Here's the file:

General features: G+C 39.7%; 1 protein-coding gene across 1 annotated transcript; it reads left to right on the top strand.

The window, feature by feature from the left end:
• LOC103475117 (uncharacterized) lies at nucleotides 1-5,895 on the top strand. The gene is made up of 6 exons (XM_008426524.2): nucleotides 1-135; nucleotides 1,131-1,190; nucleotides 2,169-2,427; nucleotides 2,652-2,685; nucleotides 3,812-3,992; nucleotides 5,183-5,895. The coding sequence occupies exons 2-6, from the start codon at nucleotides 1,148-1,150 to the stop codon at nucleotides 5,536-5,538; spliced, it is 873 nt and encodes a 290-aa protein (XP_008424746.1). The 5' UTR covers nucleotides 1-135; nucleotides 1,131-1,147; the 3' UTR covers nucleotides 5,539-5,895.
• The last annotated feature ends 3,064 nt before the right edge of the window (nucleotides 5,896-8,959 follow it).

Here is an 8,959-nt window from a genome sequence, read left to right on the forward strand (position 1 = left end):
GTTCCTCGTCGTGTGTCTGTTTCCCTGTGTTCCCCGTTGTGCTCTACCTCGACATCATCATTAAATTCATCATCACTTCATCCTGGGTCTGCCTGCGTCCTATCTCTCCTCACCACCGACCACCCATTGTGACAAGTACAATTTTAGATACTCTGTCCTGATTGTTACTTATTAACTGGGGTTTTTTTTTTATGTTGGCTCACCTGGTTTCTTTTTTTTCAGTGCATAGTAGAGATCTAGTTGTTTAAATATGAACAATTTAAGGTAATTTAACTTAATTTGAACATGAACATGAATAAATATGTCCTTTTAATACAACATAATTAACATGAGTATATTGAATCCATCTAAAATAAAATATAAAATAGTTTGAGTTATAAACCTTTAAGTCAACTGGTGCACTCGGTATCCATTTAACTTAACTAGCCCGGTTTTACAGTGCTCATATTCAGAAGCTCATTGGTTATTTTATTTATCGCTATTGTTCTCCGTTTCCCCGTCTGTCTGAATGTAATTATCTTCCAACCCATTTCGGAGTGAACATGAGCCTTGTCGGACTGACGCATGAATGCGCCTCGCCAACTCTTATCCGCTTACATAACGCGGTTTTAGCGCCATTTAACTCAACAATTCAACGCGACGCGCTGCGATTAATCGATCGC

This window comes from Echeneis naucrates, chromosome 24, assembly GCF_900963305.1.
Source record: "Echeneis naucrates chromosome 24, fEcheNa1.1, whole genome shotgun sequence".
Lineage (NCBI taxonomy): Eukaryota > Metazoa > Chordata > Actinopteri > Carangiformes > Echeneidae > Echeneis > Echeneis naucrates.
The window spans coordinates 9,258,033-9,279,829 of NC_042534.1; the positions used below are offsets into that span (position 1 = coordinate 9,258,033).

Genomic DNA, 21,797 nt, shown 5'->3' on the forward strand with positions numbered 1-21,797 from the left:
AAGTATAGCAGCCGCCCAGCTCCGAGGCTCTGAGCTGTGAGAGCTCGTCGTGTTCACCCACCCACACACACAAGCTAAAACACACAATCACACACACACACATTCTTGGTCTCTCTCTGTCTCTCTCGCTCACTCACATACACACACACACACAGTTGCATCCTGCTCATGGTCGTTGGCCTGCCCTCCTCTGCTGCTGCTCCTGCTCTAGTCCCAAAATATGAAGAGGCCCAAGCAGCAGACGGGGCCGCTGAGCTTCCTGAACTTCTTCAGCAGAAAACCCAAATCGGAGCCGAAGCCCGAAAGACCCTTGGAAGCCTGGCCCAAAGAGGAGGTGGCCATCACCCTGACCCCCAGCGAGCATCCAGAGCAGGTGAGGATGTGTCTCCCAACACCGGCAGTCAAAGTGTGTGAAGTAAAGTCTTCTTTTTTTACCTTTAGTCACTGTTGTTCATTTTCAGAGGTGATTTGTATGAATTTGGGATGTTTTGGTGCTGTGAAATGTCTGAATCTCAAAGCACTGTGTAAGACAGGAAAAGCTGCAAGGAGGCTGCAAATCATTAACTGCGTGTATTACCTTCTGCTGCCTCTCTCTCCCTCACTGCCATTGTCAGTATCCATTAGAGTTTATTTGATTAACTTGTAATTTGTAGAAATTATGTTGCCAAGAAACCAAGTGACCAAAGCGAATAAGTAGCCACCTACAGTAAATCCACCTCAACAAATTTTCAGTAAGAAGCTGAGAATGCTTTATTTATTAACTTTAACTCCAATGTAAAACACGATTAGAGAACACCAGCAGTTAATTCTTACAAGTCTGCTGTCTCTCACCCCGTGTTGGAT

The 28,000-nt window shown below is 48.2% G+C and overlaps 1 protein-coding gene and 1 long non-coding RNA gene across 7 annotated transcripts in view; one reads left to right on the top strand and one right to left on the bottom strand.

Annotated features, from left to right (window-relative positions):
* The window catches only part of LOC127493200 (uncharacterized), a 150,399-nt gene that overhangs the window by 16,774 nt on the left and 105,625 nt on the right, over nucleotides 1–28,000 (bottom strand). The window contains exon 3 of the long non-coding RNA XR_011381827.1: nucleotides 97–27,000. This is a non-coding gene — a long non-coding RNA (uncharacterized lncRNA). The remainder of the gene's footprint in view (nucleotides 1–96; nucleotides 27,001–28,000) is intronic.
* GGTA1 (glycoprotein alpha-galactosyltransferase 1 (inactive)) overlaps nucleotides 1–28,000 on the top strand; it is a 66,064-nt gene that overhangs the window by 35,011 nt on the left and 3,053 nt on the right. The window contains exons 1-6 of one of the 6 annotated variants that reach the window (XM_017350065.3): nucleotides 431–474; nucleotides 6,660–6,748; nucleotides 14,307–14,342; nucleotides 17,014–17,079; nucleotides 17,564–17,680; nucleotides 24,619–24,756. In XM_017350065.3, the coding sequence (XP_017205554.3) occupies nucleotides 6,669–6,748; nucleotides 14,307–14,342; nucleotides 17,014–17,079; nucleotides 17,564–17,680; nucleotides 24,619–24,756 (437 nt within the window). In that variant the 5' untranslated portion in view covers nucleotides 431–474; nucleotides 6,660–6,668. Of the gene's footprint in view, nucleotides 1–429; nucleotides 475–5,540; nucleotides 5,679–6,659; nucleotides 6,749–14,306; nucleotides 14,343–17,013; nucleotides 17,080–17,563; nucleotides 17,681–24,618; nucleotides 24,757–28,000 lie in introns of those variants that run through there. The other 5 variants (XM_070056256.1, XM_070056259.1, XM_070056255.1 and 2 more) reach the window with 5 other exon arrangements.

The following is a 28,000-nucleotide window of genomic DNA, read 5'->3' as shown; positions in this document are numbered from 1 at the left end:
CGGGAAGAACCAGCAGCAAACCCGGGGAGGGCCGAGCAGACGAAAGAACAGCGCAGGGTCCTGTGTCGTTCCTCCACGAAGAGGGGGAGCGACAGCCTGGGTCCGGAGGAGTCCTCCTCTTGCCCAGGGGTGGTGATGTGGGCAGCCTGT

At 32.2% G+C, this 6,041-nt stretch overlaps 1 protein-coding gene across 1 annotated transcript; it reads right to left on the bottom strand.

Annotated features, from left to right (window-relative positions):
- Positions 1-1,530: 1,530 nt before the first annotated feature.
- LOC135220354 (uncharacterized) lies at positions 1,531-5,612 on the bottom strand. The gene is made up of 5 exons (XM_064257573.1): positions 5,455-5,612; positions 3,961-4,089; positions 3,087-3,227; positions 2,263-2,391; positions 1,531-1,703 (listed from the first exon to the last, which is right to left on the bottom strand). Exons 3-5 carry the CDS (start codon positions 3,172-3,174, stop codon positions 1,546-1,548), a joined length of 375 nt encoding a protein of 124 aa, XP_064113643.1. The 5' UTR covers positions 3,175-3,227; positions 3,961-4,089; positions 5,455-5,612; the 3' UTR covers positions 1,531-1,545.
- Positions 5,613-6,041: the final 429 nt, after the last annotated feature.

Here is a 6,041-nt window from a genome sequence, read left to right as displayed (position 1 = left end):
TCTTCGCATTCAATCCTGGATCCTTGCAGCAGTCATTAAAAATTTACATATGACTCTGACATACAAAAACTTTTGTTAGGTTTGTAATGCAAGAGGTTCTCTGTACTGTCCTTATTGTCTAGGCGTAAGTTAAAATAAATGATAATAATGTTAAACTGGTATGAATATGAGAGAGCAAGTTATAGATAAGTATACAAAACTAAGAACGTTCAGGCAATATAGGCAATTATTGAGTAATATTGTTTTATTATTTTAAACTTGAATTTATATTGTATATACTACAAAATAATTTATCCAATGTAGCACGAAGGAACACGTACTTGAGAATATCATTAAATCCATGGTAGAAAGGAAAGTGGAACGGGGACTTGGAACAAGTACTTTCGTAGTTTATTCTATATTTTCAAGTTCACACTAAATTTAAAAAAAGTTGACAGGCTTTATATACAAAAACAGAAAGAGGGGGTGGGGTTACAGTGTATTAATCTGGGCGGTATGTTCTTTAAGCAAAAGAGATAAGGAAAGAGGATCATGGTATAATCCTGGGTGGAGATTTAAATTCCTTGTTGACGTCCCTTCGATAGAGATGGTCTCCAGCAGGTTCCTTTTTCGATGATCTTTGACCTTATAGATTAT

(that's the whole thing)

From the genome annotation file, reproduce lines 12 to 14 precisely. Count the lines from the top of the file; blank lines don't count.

AAGTATAGCAGCCGCCCAGCTCCGAGGCTCTGAGCTGTGAGAGCTCGTCGTGTTCACCCACCCACACACACAAGCTAAAACACACAATCACACACACACACATTCTTGGTCTCTCTCTGTCTCTCTCGCTCACTCACATACACACACACACACAGTTGCATCCTGCTCATGGTCGTTGGCCTGCCCTCCTCTGCTGCTGCTCCTGCTCTAGTCCCAAAATATGAAGAGGCCCAAGCAGCAGACGGGGCCGCTGAGCTTCCTGAACTTCTTCAGCAGAAAACCCAAATCGGAGCCGAAGCCCGAAAGACCCTTGGAAGCCTGGCCCAAAGAGGAGGTGGCCATCACCCTGACCCCCAGCGAGCATCCAGAGCAGGTGAGGATGTGTCTCCCAACACCGGCAGTCAAAGTGTGTGAAGTAAAGTCTTCTTTTTTTACCTTTAGTCACTGTTGTTCATTTTCAGAGGTGATTTGTATGAATTTGGGATGTTTTGGTGCTGTGAAATGTCTGAATCTCAAAGCACTGTGTAAGACAGGAAAAGCTGCAAGGAGGCTGCAAATCATTAACTGCGTGTATTACCTTCTGCTGCCTCTCTCTCCCTCACTGCCATTGTCAGTATCCATTAGAGTTTATTTGATTAACTTGTAATTTGTAGAAATTATGTTGCCAAGAAACCAAGTGACCAAAGCGAATAAGTAGCCACCTACAGTAAATCCACCTCAACAAATTTTCAGTAAGAAGCTGAGAATGCTTTATTTATTAACTTTAACTCCAATGTAAAACACGATTAGAGAACACCAGCAGTTAATTCTTACAAGTCTGCTGTCTCTCACCCCGTGTTGGAT

The 28,000-nt window shown below is 48.2% G+C and overlaps 1 protein-coding gene and 1 long non-coding RNA gene across 7 annotated transcripts in view; one reads left to right on the top strand and one right to left on the bottom strand.

Annotated features, from left to right (window-relative positions):